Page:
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Concrete, Bulletproof, Invisible + Fried: My Life as a Revolting Cock Paperback – October 1, 2007
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This book is written as a first hand account and certainly he doesn't hold back any information, from puking to drugs to sex, its all here folks! I appreciate the acerbic wit and commentary on just anyone and anything from that era, with some self-deprecation mixed in to make it balanced. I recommend you read this book before you read Al Jourgensen's autobiography, on the simple premise that you will find a more grounded and factual voice in Chris's take on the era, as Al tends to be more dismissive of the times.
Indeed, dots have been connected and explanations provided. It's cool reading about shows I attended over 20 years ago, getting the inside scoop on the sordid details of the show (they actually rehearsed for that first Revco show at the Metro?!). I also remember that bulls**t NYE performance at Medusa's with Ogre (or was it Chris) down on his knees, staring off into space and drooling while the band just crashed through a song or two. My god those guys were f'ed up....they left the stage (crawled off?) and we waited for an hour for them to come back. Angry and tired of standing in a packed room, we left, justifiably upset that our NYE was ruined by a band too high to play (we assumed the equipment story was an excuse). Now that Connelly has cleared up the back story on that show, I can look back and laugh at the absurdity of the situation. Serious, thank you for sharing that one in particular.
As far as the book itself, it's well written in a casual style that helps keep one engaged. Again, it felt almost personal for me, but that may have been due to Chris's writing style, not just my own relationship to the material. Chris does provide quite a bit about the scene in Chicago, but I was still left hungry for more details. There are times where the story is mired in negativity regarding everyone around the author and what was or was not cool, but that's how we were back then and surely how our kids will be the same at that age (though hopefully less, uh, risky). Better to see our musical "hero's" poked fun at for once, instead of us, the cattle spending the money that kept them going! Indeed, it's amazing the amount of excess these guys participated in, but I'm glad it's been documented so we can all be in awe of just how they managed to function (barely) at all.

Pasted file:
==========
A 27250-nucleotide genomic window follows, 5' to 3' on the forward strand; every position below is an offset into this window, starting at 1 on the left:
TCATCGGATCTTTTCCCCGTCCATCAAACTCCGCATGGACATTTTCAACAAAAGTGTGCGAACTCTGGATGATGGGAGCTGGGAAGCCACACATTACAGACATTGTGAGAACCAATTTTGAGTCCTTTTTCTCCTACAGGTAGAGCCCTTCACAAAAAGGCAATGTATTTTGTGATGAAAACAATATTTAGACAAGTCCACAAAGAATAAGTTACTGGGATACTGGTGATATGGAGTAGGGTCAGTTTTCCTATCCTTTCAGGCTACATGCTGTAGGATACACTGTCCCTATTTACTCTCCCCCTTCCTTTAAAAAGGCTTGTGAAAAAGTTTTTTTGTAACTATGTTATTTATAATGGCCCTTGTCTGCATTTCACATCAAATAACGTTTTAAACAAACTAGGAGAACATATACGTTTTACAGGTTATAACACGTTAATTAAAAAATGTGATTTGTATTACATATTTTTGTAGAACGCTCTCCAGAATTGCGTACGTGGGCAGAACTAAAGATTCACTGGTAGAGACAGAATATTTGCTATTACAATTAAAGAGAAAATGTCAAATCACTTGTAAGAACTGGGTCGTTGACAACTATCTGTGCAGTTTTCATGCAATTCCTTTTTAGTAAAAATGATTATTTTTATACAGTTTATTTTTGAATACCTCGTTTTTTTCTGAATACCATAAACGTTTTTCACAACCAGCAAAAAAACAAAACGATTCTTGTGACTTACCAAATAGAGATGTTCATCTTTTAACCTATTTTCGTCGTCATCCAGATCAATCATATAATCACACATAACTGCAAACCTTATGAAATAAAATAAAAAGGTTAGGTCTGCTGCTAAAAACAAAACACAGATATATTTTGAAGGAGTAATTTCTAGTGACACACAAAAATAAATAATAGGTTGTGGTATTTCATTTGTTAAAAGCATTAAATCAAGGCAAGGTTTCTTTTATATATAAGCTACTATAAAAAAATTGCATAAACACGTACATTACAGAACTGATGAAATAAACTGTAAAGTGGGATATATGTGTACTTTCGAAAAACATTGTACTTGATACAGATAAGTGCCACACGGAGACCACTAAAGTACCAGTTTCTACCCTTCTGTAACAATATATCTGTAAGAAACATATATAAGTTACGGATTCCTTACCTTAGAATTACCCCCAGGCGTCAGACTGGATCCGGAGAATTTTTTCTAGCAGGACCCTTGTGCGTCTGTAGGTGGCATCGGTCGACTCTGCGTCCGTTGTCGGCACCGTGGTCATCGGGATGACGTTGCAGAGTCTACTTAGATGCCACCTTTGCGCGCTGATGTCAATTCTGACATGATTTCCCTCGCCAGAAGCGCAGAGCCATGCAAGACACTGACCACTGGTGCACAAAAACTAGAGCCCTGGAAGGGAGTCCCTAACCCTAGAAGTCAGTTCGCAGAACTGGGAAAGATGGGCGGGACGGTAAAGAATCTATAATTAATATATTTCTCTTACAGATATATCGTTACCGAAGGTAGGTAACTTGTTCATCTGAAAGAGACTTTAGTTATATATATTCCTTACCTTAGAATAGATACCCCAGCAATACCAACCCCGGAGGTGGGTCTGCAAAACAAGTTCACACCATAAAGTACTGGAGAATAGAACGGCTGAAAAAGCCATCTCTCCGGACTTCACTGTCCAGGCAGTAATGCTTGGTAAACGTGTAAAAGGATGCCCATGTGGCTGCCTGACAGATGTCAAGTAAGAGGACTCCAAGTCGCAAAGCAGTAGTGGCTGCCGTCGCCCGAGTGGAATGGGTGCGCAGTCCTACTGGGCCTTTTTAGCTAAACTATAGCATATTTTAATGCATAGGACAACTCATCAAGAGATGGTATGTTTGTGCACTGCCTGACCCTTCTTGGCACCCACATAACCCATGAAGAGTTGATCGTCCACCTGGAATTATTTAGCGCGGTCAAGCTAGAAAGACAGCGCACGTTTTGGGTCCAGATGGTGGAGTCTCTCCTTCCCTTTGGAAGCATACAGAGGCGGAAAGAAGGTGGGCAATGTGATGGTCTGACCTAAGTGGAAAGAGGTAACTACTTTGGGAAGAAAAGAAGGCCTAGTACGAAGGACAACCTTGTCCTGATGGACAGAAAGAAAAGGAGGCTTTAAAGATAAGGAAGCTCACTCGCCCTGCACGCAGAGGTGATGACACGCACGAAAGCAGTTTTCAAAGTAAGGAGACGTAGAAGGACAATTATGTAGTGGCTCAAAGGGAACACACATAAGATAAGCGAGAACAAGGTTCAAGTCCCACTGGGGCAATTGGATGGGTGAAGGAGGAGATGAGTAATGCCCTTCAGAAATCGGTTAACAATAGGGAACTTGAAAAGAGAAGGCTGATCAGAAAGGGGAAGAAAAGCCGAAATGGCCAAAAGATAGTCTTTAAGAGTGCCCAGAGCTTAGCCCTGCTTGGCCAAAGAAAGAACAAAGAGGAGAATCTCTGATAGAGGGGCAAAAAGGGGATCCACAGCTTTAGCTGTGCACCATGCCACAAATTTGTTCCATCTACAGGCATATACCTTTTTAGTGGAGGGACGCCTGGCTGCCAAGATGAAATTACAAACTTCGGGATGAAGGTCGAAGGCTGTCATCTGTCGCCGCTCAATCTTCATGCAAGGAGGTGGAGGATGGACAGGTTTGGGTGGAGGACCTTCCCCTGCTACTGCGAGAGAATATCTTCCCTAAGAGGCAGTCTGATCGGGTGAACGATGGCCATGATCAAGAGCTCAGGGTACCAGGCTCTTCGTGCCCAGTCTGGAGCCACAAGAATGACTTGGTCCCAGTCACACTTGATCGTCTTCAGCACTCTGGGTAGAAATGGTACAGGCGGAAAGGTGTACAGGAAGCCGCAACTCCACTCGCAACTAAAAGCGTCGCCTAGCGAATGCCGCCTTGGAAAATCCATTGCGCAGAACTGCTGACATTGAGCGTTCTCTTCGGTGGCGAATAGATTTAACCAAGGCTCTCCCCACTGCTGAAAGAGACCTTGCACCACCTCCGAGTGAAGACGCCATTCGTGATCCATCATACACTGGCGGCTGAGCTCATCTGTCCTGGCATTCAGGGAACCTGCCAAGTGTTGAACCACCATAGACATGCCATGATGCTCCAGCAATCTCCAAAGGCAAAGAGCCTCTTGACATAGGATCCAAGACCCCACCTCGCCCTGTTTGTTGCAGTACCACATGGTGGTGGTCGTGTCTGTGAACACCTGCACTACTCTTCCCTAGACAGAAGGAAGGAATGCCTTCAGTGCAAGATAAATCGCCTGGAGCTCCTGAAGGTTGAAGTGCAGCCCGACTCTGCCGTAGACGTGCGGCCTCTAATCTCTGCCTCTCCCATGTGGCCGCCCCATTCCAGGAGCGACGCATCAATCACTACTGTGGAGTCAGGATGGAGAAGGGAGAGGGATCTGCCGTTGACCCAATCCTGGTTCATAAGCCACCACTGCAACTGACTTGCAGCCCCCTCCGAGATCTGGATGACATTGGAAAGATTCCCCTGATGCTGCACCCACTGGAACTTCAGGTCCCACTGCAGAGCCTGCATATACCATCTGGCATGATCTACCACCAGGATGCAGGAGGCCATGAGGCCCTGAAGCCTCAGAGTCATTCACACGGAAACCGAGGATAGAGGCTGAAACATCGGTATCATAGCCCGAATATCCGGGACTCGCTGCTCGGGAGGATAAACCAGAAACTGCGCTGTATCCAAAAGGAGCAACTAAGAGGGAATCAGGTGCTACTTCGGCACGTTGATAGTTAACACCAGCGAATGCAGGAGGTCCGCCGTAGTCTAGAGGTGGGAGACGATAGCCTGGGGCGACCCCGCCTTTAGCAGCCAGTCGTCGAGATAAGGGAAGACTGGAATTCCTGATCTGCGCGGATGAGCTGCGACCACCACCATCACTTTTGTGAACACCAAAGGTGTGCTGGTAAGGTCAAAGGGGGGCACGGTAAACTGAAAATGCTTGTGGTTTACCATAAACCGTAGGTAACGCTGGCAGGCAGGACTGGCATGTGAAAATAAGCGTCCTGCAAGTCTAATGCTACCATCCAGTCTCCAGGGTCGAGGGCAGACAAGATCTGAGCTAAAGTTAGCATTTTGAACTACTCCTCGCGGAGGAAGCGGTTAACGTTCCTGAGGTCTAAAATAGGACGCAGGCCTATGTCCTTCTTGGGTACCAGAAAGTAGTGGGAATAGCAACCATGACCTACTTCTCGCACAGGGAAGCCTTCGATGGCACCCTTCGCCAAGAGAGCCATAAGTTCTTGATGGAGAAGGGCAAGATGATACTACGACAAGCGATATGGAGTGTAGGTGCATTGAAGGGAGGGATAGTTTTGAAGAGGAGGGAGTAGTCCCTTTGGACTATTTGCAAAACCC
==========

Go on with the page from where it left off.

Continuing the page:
To be honest, after reading this, I'm not interested in Jourgensen writing a book as I simply would not trust anything he put down to paper. Better if Paul Barker or Frank (TKK) Nardiello wrote about their experiences. Regardless, I'm quite happy with Connelly's effort to put that era to paper for all of us to enjoy and shake our heads in amazement. Forget the Sex Pistols, Here Were The Revolting Cocks!